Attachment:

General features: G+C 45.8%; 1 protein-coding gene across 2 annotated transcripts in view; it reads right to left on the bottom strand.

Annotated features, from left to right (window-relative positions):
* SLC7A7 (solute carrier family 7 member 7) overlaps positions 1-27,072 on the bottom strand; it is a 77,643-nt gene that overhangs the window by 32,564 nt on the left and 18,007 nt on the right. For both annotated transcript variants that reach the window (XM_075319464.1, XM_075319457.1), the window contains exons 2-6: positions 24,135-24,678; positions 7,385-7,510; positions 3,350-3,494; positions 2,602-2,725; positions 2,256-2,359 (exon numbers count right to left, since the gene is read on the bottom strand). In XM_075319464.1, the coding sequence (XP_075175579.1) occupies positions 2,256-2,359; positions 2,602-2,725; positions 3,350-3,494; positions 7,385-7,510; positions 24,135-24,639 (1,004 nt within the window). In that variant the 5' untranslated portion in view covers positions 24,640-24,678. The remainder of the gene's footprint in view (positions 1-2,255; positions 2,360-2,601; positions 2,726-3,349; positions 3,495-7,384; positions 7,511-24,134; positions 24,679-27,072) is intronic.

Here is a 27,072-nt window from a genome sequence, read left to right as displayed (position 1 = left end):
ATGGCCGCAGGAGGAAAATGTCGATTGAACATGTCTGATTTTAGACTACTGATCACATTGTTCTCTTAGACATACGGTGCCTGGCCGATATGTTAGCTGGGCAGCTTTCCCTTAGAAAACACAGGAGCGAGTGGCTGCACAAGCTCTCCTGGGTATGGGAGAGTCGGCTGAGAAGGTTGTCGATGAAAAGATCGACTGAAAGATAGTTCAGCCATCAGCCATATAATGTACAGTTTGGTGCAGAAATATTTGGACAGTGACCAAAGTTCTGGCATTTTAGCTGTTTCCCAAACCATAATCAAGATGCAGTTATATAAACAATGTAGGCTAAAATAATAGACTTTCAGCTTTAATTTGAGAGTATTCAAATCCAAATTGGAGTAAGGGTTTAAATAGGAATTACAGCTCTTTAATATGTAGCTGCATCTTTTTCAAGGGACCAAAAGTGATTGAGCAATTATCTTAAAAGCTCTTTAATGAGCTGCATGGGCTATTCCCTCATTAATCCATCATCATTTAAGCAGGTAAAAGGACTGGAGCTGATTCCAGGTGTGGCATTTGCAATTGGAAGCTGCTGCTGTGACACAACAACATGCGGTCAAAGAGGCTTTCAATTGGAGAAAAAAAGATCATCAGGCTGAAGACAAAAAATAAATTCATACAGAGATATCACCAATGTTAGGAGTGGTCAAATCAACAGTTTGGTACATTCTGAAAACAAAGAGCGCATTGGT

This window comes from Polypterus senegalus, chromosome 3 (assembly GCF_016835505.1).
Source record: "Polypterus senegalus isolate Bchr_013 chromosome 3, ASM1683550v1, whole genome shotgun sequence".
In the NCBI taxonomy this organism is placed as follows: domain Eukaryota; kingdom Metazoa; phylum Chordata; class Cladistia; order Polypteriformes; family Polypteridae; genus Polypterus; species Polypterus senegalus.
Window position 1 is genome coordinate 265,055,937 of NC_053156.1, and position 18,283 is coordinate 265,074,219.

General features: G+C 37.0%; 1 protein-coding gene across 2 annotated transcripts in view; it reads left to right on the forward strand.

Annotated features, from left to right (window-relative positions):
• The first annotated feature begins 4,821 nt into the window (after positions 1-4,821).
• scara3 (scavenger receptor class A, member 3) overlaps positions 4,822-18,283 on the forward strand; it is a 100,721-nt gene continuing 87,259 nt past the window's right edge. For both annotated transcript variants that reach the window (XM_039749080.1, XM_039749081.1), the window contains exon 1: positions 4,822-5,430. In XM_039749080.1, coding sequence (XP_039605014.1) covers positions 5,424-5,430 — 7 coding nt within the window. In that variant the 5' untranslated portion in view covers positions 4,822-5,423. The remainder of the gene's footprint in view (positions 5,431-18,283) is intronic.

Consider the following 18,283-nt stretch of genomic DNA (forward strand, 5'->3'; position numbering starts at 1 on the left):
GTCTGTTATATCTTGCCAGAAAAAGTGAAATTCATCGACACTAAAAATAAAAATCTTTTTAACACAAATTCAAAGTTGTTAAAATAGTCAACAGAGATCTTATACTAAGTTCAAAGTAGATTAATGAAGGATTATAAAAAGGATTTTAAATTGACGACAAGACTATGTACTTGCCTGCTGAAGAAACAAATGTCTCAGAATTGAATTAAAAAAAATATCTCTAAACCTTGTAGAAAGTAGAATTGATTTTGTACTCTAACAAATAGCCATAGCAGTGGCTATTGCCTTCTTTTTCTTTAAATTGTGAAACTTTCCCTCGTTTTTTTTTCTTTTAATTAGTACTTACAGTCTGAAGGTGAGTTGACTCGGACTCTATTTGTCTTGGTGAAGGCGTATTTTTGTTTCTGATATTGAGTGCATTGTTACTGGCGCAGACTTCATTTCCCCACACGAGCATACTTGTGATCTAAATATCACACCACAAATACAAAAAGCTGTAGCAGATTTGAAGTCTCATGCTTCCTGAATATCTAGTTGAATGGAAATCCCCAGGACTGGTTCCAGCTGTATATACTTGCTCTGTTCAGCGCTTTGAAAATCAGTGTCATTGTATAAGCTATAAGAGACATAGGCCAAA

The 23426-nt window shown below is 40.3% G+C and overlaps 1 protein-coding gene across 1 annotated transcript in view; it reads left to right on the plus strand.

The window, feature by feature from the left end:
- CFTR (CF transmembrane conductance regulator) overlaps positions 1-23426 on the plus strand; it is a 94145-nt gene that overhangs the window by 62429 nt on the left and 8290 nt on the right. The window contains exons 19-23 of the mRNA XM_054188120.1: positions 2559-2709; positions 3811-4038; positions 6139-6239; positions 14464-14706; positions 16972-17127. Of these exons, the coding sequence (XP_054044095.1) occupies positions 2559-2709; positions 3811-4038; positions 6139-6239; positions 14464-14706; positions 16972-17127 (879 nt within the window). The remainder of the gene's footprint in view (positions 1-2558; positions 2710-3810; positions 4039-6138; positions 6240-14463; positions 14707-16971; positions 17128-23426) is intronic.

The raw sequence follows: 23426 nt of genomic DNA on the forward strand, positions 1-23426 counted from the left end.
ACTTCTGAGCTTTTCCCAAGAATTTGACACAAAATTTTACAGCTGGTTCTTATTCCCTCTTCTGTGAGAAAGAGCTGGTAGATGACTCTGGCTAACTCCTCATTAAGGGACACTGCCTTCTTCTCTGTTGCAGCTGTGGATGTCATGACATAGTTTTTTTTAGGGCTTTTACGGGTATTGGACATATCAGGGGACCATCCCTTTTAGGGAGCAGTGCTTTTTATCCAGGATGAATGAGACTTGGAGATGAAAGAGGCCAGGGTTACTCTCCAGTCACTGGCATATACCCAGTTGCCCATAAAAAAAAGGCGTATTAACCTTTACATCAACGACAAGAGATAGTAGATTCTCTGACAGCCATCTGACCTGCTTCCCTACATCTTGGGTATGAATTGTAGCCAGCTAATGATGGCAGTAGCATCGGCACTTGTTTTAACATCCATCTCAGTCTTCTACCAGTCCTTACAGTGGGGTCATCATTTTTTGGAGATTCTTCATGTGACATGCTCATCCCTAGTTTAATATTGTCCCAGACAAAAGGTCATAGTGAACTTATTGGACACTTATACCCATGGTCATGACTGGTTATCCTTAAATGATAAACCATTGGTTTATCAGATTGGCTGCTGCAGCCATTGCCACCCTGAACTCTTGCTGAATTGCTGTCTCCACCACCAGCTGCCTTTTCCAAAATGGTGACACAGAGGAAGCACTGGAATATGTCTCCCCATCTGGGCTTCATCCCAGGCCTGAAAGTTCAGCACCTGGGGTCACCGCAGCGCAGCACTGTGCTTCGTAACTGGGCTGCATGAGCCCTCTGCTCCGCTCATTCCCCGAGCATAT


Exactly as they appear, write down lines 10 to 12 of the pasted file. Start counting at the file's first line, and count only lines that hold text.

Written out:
General features: G+C 37.0%; 1 protein-coding gene across 2 annotated transcripts in view; it reads left to right on the forward strand.

Annotated features, from left to right (window-relative positions):
• The first annotated feature begins 4,821 nt into the window (after positions 1-4,821).